I adore Albrecht Dürer and his hares and owls and fabulous self-portraits with Christ-like coiffures and his visions of the four horsemen. I love that he was working in the fifteenth and sixteenth century, engraving, etching, woodcutting, painting, charcoaling. The realism of his work feels so fresh and visceral, but one knows that the hardships of daily life were significant, son of a goldsmith or not.
And I love ekphrasis, the process of answering art with art. When I found Jack Kristiansen’s poem, “Dürer’s Mother,” in Squalorly, which treats Dürer’s old-age depiction of his mother, Barbara Holper, I was intrigued and delighted. Finding an ekphrastic poem means an additional search for an artwork, so that the reader can explore the interplay between the two. The dialogue created between the forms is always incisive and insightful.
The most remarkable feature of the portrait is its realism – one wants to flinch away from the aging form, from the fixed stare and the fragile, almost transparent garments echoing the frail flesh. The startling year “1514” scrawled at the top of the image and the words written below (a record of the portrait’s sitter, the date and circumstances of her passing) reminds us of the tenuous nature of life and its inevitable timestamps and captions. The subject does not look forward unafraid – her gaze falls into the distance, with questionable courage. Dürer himself noted of his mother in a separate account: “[s]he feared Death much, but she said that to come before God she feared not.”
When we look to the poet’s version of events, the narrative is the most arresting quality because it speaks directly to Barbara in a colloquial tone back through centuries, and it speaks at first to both her vanity and her parenting:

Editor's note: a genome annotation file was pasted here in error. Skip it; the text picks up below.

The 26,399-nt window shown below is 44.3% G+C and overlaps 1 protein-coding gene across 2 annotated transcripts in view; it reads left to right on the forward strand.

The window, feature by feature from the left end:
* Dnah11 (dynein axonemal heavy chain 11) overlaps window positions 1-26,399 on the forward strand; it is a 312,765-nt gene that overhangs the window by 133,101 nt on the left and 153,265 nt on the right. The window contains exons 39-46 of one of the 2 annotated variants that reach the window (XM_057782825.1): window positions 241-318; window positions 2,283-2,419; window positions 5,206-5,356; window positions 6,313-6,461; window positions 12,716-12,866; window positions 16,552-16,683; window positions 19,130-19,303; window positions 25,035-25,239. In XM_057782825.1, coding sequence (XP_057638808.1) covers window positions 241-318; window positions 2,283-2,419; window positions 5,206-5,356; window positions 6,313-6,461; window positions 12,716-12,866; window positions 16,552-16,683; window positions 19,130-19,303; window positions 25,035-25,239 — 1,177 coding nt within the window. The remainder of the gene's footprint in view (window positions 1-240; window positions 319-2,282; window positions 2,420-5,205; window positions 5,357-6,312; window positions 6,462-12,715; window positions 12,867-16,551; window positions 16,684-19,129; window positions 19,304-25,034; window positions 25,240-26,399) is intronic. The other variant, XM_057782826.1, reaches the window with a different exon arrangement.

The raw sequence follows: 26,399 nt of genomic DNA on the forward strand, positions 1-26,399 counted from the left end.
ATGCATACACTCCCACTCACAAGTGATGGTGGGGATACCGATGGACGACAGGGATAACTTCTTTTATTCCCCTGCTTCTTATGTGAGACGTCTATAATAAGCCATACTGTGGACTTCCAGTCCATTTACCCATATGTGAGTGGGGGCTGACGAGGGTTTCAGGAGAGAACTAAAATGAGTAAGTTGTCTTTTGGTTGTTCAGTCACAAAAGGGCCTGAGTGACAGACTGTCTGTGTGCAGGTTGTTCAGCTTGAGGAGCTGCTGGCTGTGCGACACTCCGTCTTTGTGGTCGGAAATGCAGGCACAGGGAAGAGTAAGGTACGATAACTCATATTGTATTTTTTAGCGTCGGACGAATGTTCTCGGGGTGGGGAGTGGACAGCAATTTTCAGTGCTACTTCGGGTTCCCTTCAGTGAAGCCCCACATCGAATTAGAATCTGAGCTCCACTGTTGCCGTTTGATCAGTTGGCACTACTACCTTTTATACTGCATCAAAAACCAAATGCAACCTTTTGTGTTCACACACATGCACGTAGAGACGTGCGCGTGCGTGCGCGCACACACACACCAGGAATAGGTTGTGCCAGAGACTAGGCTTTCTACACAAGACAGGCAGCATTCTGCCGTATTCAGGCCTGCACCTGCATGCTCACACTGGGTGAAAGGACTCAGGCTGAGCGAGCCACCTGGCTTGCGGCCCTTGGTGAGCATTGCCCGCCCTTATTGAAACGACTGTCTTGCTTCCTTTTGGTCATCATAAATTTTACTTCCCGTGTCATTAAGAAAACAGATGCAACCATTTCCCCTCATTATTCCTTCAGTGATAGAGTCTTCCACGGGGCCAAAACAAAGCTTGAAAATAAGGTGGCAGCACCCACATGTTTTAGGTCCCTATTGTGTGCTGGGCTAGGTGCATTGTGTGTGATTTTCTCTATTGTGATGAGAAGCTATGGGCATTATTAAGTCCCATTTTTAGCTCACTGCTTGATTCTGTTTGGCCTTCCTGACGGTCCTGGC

It’s just your luck
to have reared a son
drawn to doing wrinkles
Barbara Holper had eighteen children. The irony of “luck” in child-rearing when only two of those survived to adulthood is not lost as the poet delves deeper into appearances, exploring the textures of a mother’s suspicion. Through a description of the creation process, the narrator draws into question the son’s motives in commemorating the dying mother. This reportage carries the reader through the artistic process that yields a subtle subjective depiction – “to extend/the bridge of your nose/just a smidgen” ….”beyond subtlety/the skeletal bulge/of your cheekbone.”
But perhaps the most interesting space for accessing this poem as a corollary to this artwork is the final stanza, in which the narrator addresses Barbara’s possible motivation for her mode of dress:
And you remain deaf
to his request
that you tuck your scarf
behind your ear
so he can prove
how he can master
its difficult whorl.
“And you remain deaf” is my favorite line of the poem, because it calls into question everything that came before. If indeed Barbara cannot hear her son’s requests, can she hear the narrator describing to her the work in its creation? Beyond the charcoal, has her son even spoken aloud at all? Can she hear whatever voice calls to her from beyond the frame of the work? Can we?
[author] [author_image timthumb=’on’]http://minotaursspotlight.com/wp-content/uploads/2013/08/rose_koch_133.jpg[/author_image] [author_info]Rosemarie Koch earned her MFA in Poetry from Arcadia University in 2013 – the culmination of a lifelong dream. For her, poetry is an art form that crosses all forms, and is also a great source of joy – both reading it and writing it. She has recited Hopkins’ “Windhover” at many poetic and non-poetic gatherings, regards William Blake and Emily Dickinson as close personal friends, and finds poetry in everything she hears and sees. Her work with Minotaur’s Spotlight is an extension of her love of verse.[/author_info] [/author]